Title: Cyprus: Temporal Taxonomy
Artists: Marianna Christofides and Elizabeth Hoak-Doering
Curator: Yiannis Toumazis
Venue: San Marco
Laura Stocks interviews Cyprus Pavilion artists Elizabeth Hoak-Doering and Marianna Christofides.
LS: As artists you explore political, social and cultural relations in reference to Cypriot experience. Do these social constructs overlap with the rest of Europe and the world at large?
EH-D: In Cyprus it is possible to see and to focus on social constructs that are actually relevant to the world at large. Cypriot alterity is interesting because it is often so clear, as opposed to societies where similar alterities are cloaked or blurred. My projects often aim to expose the social constructs themselves – not necessarily (but also) the uniqueness of Cyprus.
MC: The structural elements in my work remain mostly associated within an open, non-restrictive modality which has its reference in specific places, surpasses however a topographical conditionality. In my film “dies solis. Sundays in Nicosia” for example, in which I accompany Asian labour migrants on their only day-off in the week over a time span of a year, I take the Cypriot reality as a point of reference in order to address issues concerning a new social geography that has developed in the last years which stretches between countries throughout the world. Such social constructs find their counterpart in situations and social tendencies beyond national borders.
LS: The exercise of tracing and mapping is prevalent in both of your work. Will this manifest in the Cyprus Pavilion and are the works intended to interact with one another?
MC: Considering the map itself as a boundary layer, it conceals and reveals at the same time all the stratifications and folds that make up time. Thus it comes to be an imprint of innumerable thresholds and passages, a condition that incites constantly new, open-ended and not predetermined journeys across its surface. These multiple and interwoven functions of the map generate questions such as if and where the borders between fact and fiction could be localized.
Insofar as I take as a starting point for my research diffused traces on physical objects such as maps, old postcards and magic lantern glass slides to reveal references and analogies with biographical, cultural and historical trajectories, tracing and mapping are constitutive elements of my work shown in the Cyprus Pavilion.
LS: The nature of mapping relies upon a specific site and landscape. Is this an important aspect of your work, not only in method but also because of its relation to place?
EH-D:I am very concerned with place, yes. Also with time spent at a particular location.
In the case of amanuensis, I would say first of all that since the objects used in this project were borrowed both from the occupied north of Cyprus and from the south, the project points out the implicit politicisation of objects (begging the question, “which ‘side’ did it come from?”). One of the original considerations for the project was that these objects be shown together, blurring the distinctions of ownership, location and regional history/ies.
Regarding the messagefield project - the drawings made by the wind – place is essential, and gives full meaning to the work. This project is divided into four categories, one of which is labeled locational, in the sense that the wind drawing took place simply because of the place.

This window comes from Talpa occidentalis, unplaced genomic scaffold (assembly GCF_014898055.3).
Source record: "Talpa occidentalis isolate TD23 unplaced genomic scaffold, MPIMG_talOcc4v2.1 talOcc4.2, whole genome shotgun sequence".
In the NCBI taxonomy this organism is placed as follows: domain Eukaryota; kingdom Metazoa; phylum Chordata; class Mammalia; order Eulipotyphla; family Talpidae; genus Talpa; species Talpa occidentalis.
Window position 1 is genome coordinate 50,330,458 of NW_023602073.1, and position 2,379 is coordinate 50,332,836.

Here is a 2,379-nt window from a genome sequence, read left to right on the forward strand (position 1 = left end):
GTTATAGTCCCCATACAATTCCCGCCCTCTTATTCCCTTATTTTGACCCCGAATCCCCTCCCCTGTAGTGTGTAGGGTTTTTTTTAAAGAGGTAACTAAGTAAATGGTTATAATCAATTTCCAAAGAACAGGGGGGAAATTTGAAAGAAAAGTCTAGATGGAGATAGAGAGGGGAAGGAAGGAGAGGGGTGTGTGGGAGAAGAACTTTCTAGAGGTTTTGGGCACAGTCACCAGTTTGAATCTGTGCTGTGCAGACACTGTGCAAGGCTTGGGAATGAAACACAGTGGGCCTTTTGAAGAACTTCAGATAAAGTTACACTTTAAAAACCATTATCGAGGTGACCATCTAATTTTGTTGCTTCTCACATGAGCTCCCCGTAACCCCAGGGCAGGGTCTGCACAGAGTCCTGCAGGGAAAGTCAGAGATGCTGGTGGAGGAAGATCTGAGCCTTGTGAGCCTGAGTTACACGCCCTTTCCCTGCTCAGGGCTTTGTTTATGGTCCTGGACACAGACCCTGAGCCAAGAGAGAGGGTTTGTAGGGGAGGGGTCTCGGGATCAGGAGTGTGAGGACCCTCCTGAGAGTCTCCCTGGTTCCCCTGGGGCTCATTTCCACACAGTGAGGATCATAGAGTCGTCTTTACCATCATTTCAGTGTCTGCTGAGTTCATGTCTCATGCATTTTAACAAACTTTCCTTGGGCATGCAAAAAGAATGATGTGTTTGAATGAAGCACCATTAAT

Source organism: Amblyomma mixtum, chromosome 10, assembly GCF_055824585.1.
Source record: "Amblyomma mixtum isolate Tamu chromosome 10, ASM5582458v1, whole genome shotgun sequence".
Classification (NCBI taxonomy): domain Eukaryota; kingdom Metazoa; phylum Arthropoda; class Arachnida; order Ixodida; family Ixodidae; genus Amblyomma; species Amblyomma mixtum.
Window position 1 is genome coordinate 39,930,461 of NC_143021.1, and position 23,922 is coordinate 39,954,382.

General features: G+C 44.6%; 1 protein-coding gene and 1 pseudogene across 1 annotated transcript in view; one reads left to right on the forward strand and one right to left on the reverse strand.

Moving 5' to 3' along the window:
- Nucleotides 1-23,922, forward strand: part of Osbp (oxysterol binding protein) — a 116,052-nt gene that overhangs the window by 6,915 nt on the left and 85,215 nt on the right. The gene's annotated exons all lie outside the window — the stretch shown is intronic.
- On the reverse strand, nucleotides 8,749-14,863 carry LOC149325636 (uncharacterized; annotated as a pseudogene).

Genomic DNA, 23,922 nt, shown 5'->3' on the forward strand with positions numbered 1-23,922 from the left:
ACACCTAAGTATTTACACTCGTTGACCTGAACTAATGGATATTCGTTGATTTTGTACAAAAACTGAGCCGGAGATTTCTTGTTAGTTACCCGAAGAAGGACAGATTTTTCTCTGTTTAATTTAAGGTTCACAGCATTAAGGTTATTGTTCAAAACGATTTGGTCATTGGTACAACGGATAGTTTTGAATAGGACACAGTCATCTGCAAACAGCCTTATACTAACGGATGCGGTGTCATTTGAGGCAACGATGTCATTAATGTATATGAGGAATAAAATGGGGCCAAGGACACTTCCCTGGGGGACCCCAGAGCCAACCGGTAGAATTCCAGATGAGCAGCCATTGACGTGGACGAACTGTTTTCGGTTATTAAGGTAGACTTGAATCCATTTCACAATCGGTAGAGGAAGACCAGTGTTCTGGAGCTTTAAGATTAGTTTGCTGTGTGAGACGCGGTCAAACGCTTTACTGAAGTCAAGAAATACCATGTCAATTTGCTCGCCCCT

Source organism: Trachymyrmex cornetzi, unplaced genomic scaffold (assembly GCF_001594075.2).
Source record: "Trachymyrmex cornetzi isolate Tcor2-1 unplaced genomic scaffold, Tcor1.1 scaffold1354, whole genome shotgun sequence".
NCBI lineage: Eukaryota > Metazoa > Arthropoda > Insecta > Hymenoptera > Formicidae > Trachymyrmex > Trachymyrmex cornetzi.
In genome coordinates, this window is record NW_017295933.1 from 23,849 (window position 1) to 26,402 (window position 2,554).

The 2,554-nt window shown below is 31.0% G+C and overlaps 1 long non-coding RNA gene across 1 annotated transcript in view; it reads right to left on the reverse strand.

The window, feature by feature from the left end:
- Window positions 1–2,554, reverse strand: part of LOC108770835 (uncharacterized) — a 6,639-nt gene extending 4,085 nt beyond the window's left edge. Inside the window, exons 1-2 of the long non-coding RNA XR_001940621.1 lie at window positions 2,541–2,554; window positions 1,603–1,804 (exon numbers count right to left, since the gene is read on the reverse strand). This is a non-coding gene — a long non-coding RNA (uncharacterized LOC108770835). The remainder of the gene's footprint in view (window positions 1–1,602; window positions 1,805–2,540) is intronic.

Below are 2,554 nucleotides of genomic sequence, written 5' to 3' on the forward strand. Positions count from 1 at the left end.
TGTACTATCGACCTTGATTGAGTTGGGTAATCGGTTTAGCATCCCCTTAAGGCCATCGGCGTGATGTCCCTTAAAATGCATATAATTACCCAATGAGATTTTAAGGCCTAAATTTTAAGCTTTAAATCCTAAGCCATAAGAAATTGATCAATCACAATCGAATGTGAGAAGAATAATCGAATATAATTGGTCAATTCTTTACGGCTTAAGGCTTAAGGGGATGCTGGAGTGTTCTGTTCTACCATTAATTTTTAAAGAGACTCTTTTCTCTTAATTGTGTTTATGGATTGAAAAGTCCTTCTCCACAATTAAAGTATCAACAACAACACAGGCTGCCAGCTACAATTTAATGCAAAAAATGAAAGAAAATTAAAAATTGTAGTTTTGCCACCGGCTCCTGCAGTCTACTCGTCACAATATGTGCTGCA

MC: Cartography addresses the borders of a territory and makes these to its subject by representing space as abstract, objective, homogeneous and universally portrayable. The map has gradually colonized the space; likewise narrative elements have perished in favour of an iconoclastic rationalism. Though the frame provides the pictographic representation with a site in which all elements are thereafter subject to its internal order, it enables also other qualities and aspects to elicit. Various layers of “matter” constitute maps, a state that allows them to unfold their own morphology, geology and archaeology. It is this diversity in the reading of a document and its associated narratives that I would like to recapture in my work. Furthermore I’m interested in how the human presence makes the transformation of a historical, surveyed, mapped place into a present-day social space of action and interaction possible. The way this experience refers to its mapped analogy, the contradictions and ruptures that occur through this transfer, the correspondence between the geometrical picture field and the dynamic space of action are some further elements which I seek to examine in my work.
LS: Your work could be described as a palimpsest of Cypriot life and tradition; not only physically and historically, but also through memory. How do you portray the difficult transience of memory and time?
EH-D:One of the critiques I was thinking of while creating amanuensis is that of human memory and how this often (and sometimes disturbingly) becomes ‘testimony’. Testimonials are critical to the way we construct histories, judge court cases and also to the ways social scientists often characterize micro/ societies. But we also know that memory is protean: testimonies can change within differing contexts and over time. Without the pointedness of historical revisionism, I am suggesting that memory – like history – needs to be rigorously considered in the plural: even if the memory comes from a single voice. I am also suggesting that objects could (cf. Walter Benjamin) be a location of memory. These things are particularly clear in Cyprus where history can be told differently depending on who is speaking, when, and where.
MC: Places have their constitution date, thus the time of their formation, the period of their effect and impact but also their due date when their function has quasi lapsed. This timeline from a genesis to a decay and vice versa is very vivid in the picture of the old city of Nicosia, the various layers of time being deduced from the surfaces of the surrounding buildings. Witnessing abrupt fissures and shifts alongside smooth transitions in the function of the components of an urban environment is for my approach of activating time intervals between historical junctures essential. How can one read documents which have actually lost their original meaning and resonance, but generate however new spatial relations and correspondences?